In the first part of this series, we focused on the purpose of a LOI (Letter of Intent). In this article, we’re going to outline a basic structure of one.
Long form or Short form?
A LOI can be short or long form, and there are advantages (and disadvantages) to both. A short-form letter will usually focus on price, a few key terms, the length of escrow, and an exclusivity period.
It will be easy to negotiate precisely because it’s short. The obvious downside is that it leaves some important issues to be resolved down the road.
On the other end is a long form LOI, which will often contain some “legalese.” These make sense in complex deals because issues that can be deal breakers are identified ahead of time, before diligence and other time-intensive activities.
The major disadvantage is that in identifying some of these key issues so early on, both parties can get bogged down in deal points before the process has even begun, and so momentum is slowed, or in some cases, stopped entirely.
What an LOI must have:
- Price and consideration. Will the purchase be all cash, or will it be in stock? Will there be an earnout? A promissory note? A hybrid which includes all of the above or something entirely novel?
- Structure. Is this an asset purchase, or purchase of shares? Will this be a merger? This is very important for tax purposes.
- Timeline. When is this deal expected to close?
- Exclusivity. This means that buyer has a certain period during which no other potential buyers can be going through this process. This might also include a stipulation for how/when a seller can terminate exclusivity.
- Access. The buyer is going to want access to employees, books, and records for due diligence purposes. If the sale is being kept from your staff, you will need to structure a way for the buyer to gain the information he/she needs regarding your employees, as well as an explanation to the buyer of the reason for the secrecy.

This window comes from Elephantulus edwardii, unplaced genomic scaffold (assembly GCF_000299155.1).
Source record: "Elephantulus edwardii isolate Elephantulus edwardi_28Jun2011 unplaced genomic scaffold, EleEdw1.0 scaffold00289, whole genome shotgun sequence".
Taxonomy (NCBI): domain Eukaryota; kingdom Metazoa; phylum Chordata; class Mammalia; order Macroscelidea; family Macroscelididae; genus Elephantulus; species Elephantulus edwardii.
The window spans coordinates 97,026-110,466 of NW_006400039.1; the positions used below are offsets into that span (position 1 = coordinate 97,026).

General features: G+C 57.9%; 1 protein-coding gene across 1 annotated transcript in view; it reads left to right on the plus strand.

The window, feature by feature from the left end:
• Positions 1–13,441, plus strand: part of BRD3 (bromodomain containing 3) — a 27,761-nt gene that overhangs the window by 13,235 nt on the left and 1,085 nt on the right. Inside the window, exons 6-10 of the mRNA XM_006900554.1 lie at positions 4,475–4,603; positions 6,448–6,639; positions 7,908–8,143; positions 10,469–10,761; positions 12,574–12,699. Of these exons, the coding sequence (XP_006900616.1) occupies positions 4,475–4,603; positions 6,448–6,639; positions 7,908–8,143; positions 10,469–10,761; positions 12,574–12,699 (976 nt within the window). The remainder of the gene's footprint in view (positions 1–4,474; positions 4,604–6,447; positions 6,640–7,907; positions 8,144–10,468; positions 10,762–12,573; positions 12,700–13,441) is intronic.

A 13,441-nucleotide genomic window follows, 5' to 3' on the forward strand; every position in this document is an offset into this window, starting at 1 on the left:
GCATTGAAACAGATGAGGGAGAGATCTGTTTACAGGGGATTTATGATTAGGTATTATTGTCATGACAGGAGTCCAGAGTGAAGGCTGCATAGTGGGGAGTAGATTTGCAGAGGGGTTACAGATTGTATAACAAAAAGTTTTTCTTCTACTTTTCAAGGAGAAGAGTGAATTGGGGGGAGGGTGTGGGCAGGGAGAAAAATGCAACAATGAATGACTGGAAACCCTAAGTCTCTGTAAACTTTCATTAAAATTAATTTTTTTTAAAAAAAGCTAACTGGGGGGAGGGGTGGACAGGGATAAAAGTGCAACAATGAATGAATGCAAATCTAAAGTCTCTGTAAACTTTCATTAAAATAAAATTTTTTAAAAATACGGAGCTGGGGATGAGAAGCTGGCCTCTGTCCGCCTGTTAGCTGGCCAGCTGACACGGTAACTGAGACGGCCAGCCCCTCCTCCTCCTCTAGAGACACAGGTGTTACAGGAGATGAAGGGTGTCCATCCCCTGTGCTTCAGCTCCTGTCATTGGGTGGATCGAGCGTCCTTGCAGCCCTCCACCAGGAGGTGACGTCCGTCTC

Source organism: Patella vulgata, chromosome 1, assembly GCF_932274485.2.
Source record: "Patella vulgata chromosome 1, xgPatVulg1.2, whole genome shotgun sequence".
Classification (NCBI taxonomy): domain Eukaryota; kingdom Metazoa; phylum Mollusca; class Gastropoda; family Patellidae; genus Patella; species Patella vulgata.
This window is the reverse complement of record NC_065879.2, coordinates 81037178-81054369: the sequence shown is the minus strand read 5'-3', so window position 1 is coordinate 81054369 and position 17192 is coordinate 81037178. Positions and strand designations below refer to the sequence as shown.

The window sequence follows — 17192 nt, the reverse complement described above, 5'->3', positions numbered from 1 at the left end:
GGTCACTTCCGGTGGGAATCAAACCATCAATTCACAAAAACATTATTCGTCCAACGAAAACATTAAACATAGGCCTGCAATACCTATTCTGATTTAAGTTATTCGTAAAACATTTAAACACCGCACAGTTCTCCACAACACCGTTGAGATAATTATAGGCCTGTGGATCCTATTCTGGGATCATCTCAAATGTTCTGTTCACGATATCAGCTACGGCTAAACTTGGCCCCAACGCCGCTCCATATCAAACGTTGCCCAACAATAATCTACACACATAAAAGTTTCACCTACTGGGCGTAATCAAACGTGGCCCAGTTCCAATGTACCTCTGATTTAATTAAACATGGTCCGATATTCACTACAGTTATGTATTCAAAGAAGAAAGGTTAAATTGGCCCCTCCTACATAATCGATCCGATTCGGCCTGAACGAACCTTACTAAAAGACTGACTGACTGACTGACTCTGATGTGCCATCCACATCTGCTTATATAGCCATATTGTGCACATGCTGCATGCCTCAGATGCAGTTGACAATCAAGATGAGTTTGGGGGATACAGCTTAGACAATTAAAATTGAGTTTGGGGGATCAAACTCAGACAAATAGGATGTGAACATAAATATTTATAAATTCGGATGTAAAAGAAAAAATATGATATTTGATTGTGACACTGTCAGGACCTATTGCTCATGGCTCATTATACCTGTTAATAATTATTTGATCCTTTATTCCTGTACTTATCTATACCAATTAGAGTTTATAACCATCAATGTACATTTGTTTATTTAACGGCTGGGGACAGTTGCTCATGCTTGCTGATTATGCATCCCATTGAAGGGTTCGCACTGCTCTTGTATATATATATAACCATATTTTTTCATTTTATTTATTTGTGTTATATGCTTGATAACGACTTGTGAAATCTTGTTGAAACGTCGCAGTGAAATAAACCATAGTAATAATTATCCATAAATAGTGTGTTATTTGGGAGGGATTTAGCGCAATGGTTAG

- Prohibitions. Anything that the seller may not do between the time the LOI is signed and closing, which could include selling real estate, fixtures, or firing key personnel.
- Encumberments. Are there any third parties to be considered? This could be leases, copier rentals, or key vendors that are part of the critical path of your business.
- Conditions for closing, as well as stipulations for how the acquisition agreement/process can be terminated.
- How disputes will be handled and in what jurisdiction.
- Deposit, if any. If this is part of the LOI, it should stipulate that such a deposit be paid into an escrow account, typically a third party. It simply will make things easier if things don’t conclude in a sale.
This list is not meant to be comprehensive, and some LOIs may exclude some of these or add others. What’s key is for you to see what we stated in our first article in this series. The LOI is an outline of where the deal is going to go. It’s a roadmap and there’s every reason for the buyer and seller to take their time to agree on what this map looks like so that both parties can reach their desired destinations: sale and liquidity event.
In the final part of this mini-series, our brokers will share some stories “from the trenches” regarding LOIs in deals they’ve done.
Apex is actively looking for Advisors to join our team. If you or someone you know would like to learn more, contact Doug Hubler at email@example.com or 913-433-2303.